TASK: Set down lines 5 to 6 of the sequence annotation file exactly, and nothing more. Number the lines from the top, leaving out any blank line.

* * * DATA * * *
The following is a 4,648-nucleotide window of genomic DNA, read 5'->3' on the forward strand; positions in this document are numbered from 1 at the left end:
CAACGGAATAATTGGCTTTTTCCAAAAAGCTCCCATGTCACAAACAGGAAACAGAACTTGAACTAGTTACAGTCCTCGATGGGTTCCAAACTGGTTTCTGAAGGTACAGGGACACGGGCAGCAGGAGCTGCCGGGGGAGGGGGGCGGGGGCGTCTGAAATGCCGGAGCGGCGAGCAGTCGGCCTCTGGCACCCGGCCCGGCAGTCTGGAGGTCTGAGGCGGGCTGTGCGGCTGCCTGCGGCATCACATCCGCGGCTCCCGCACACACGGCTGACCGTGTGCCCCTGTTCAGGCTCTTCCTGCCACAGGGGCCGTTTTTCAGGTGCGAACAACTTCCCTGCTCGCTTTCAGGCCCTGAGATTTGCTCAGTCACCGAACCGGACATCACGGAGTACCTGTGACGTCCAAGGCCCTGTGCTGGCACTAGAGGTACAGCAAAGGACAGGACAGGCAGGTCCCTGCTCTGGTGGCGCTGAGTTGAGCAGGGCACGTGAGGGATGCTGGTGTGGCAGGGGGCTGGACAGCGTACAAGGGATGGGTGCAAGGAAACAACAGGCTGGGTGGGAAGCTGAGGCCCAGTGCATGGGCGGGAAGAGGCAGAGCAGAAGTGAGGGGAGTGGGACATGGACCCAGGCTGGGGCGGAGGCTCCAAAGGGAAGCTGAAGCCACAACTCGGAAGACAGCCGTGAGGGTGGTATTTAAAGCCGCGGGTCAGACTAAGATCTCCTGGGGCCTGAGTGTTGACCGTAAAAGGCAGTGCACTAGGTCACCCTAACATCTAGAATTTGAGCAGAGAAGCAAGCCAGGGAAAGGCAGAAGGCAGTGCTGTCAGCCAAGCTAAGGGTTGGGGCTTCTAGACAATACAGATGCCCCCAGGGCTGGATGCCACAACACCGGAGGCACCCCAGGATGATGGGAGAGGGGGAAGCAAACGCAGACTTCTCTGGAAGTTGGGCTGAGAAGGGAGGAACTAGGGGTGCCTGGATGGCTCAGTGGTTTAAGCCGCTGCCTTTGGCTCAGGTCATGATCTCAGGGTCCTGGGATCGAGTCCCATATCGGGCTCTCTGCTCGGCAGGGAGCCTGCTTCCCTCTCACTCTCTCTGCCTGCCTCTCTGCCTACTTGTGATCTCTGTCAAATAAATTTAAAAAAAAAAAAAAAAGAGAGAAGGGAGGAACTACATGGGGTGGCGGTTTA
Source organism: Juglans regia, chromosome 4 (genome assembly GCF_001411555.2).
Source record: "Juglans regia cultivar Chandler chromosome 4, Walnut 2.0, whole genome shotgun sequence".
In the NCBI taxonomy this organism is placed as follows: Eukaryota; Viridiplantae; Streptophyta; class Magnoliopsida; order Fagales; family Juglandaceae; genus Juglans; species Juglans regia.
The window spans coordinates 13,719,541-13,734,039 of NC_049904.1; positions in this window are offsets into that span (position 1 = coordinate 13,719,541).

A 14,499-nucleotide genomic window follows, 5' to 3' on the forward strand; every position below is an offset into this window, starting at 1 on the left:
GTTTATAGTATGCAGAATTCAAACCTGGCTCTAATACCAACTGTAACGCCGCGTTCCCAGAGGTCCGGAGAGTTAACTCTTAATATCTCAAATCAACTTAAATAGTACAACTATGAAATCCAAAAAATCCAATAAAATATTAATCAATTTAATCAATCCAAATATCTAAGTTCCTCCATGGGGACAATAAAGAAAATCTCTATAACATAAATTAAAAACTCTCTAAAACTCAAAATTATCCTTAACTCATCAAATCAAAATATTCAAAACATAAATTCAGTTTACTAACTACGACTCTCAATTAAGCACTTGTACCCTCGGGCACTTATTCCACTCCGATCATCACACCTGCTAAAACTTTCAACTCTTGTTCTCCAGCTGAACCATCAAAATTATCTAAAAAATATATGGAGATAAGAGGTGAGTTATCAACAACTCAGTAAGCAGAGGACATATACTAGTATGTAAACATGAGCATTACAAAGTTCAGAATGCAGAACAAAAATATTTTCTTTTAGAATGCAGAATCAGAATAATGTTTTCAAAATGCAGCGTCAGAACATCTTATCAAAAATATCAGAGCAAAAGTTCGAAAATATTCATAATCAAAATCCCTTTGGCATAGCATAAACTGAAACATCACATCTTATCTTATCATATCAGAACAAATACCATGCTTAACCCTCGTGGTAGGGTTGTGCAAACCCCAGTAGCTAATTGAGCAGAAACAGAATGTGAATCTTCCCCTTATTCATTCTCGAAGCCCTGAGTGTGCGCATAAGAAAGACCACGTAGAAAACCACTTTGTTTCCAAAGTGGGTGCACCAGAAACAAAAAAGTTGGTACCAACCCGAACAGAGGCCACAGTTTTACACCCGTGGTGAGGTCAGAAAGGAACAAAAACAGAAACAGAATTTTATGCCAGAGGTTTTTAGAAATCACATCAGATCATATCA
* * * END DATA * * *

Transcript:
In the NCBI taxonomy this organism is placed as follows: Eukaryota; Viridiplantae; Streptophyta; class Magnoliopsida; order Fagales; family Juglandaceae; genus Juglans; species Juglans regia.
The window spans coordinates 13,719,541-13,734,039 of NC_049904.1; positions in this window are offsets into that span (position 1 = coordinate 13,719,541).